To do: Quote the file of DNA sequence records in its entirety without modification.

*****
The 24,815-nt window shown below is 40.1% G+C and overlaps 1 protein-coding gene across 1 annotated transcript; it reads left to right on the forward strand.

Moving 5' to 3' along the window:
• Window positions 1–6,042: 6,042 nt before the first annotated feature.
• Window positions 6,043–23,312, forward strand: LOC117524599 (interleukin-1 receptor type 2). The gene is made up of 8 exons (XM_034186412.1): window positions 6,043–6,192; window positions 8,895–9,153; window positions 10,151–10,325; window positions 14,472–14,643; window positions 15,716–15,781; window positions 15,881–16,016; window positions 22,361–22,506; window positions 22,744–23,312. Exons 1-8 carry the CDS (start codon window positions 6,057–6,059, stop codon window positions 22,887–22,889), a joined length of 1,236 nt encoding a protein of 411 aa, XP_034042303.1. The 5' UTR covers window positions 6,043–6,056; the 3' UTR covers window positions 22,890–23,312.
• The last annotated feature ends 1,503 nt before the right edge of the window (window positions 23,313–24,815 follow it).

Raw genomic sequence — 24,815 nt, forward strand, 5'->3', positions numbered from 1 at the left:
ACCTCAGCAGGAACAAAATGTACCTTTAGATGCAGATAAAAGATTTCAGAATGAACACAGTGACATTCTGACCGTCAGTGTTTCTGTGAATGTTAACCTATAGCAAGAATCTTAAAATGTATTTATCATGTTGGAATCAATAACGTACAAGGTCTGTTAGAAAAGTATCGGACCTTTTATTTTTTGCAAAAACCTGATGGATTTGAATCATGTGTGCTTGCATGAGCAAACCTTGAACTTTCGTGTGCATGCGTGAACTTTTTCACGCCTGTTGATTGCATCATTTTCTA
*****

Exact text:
The 24,815-nt window shown below is 40.1% G+C and overlaps 1 protein-coding gene across 1 annotated transcript; it reads left to right on the forward strand.

Moving 5' to 3' along the window:
• Window positions 1–6,042: 6,042 nt before the first annotated feature.
• Window positions 6,043–23,312, forward strand: LOC117524599 (interleukin-1 receptor type 2). The gene is made up of 8 exons (XM_034186412.1): window positions 6,043–6,192; window positions 8,895–9,153; window positions 10,151–10,325; window positions 14,472–14,643; window positions 15,716–15,781; window positions 15,881–16,016; window positions 22,361–22,506; window positions 22,744–23,312. Exons 1-8 carry the CDS (start codon window positions 6,057–6,059, stop codon window positions 22,887–22,889), a joined length of 1,236 nt encoding a protein of 411 aa, XP_034042303.1. The 5' UTR covers window positions 6,043–6,056; the 3' UTR covers window positions 22,890–23,312.
• The last annotated feature ends 1,503 nt before the right edge of the window (window positions 23,313–24,815 follow it).

Raw genomic sequence — 24,815 nt, forward strand, 5'->3', positions numbered from 1 at the left:
ACCTCAGCAGGAACAAAATGTACCTTTAGATGCAGATAAAAGATTTCAGAATGAACACAGTGACATTCTGACCGTCAGTGTTTCTGTGAATGTTAACCTATAGCAAGAATCTTAAAATGTATTTATCATGTTGGAATCAATAACGTACAAGGTCTGTTAGAAAAGTATCGGACCTTTTATTTTTTGCAAAAACCTGATGGATTTGAATCATGTGTGCTTGCATGAGCAAACCTTGAACTTTCGTGTGCATGCGTGAACTTTTTCACGCCTGTTGATTGCATCATTTTCTA